Chris Russell

3 min read

Human Resources

Reskilling Your Employees

What does it say about an organization when the employees are more pessimistic about their chances to find a new job within their current company? According to the Career Mobility Outlook recently published by Ranstad RiseSmart, workers are unsure of or don’t know how they can advance their skills internally. That’s bad news for people who want to learn more. According to the report;

These findings are in direct contrast with employer sentiment, which found that 95% of organizations are looking to hire, including promoting from within, to fill existing job openings: 68.4% of employers are optimistic about filling open roles with current employees, down 11% from Q2. By contrast, only one third (30.3%) of employees said they are likely to opt for an internal job change, while those who were likely to make an external job change dropped even further to one-fifth (20.6%) of all respondents, indicating that the pace of “The Great Resignation” of employees leaving their jobs for external opportunities may be slowing.

This conundrum is why you are seeing more applicant tracking systems improve their internal job boards for their existing employees. The “reskilling” of the workplace needs to become a bigger priority for C-suite leaders.

Employers and Employees Not Aligned on Reskilling

Sometimes referred to as ‘upskilling’, reskilling means teaching your employees new skills so they can take on a new role inside your organization.

Ranstad’s report says only forty-three percent (43%) of workers are optimistic about finding new roles internally. Thats down 10% from the previous quarter. Internal talent teams seem to do a poor job of promoting these roles inside company walls. Employees are also doubtful their manager will let them move anyway so that is another obstacle in the way.

Employees see skepticism about their about the ability to find internal positions but in the report, employers “overwhelmingly said they plan to fill existing job openings through internal mobility, with 71% of employers saying they plan to fill 10-50% of open jobs internally, a percentage that is relatively unchanged since the first quarter of 2021.”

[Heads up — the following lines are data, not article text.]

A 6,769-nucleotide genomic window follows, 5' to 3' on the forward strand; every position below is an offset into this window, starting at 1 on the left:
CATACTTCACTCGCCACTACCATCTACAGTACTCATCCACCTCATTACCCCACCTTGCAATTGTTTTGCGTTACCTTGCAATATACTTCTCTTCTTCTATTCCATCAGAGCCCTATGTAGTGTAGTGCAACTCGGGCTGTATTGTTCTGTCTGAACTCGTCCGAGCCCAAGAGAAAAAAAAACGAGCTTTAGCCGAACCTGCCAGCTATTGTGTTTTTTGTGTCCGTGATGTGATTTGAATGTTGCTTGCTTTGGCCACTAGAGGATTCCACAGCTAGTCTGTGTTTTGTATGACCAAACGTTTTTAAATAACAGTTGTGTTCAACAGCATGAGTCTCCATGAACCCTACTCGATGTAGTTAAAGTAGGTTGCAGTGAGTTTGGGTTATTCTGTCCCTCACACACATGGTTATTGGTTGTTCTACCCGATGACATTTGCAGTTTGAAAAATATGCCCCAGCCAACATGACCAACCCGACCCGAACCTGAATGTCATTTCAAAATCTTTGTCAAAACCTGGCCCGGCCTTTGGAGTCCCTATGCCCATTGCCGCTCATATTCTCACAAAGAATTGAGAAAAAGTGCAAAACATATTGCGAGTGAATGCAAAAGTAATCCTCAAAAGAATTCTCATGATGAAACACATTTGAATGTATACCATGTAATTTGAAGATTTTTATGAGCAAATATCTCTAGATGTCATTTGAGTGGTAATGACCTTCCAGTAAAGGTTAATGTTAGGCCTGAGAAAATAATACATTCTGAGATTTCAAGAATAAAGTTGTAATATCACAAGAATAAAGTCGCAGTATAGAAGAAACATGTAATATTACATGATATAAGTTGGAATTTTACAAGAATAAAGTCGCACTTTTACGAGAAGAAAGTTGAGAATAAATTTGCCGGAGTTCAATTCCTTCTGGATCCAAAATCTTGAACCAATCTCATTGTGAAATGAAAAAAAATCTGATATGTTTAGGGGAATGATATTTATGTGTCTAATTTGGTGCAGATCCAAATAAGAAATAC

The “Career Mobility Outlook” report also shows some major disconnects exist between employees and employers regarding reskilling and career path development.

73.5% of employers believe they are offering their employees such internal opportunities. However, only 52.3% of employees agree with this sentiment. This disconnect is even larger within specific industries, such as financial services.

“Individuals are telling us that they want to learn new skills to be able to grow and develop their careers, and businesses want to train their employees so they can advance within the company. But for some reason, they can’t get on the same page,” said Dan Davenport, CEO at Randstad RiseSmart. “Our goal is to help organizations and their workers realize that they both want the same thing and provide them with the career coaching expertise and tools to build agile workforces that benefit individuals and the organization.”

Benefits of Reskilling

Investing in your people through reskilling has a number of benefits that can’t be ignored. Especially in the tight labor that exists today. In the short term you save time and money but in the long term you can strengthen your brand as a great place to work while increasing retention.

1. Reskilling Reduces Hiring Costs

Before you can hire you have to advertise, source, interview and more. That process is expensive and takes time. When you initiate reskilling for your workforce you can avoid those expenses and long time horizons. Thus you free up other recruiting resources to focus on more important projects.

2. Reskilling Boosts Talent Attraction

Companies that invest in their employees are ones that people want to work. Wouldn’t you like to be a ‘company of choice’ among potential job seekers? Reskilling shows candidates that you value them and that always moves the needle when it comes to talent attraction. Workers who can learn will tell their friends and your employer brand will become more attractive once reskilling is in place. Make it part of your company culture.

3. Reskilling Equals Retention

Those employees who feel valued will stay longer and in a world where job hopping is rampant that’s a good thing for employers. As the pandemic starts to fade, most job seekers want more out of their lives including what they do for a living. Recognizing that fact will only make your company better at talent acquisition in this new era.

In conclusion, your company’s reskilling effort will be most effective if your team embraces a learning culture. It has to start from the top down. Will it take time to build this out? Yes but I don’t think today’s employers have a choice. The war for talent is in full effect and shows no signs of letting up.

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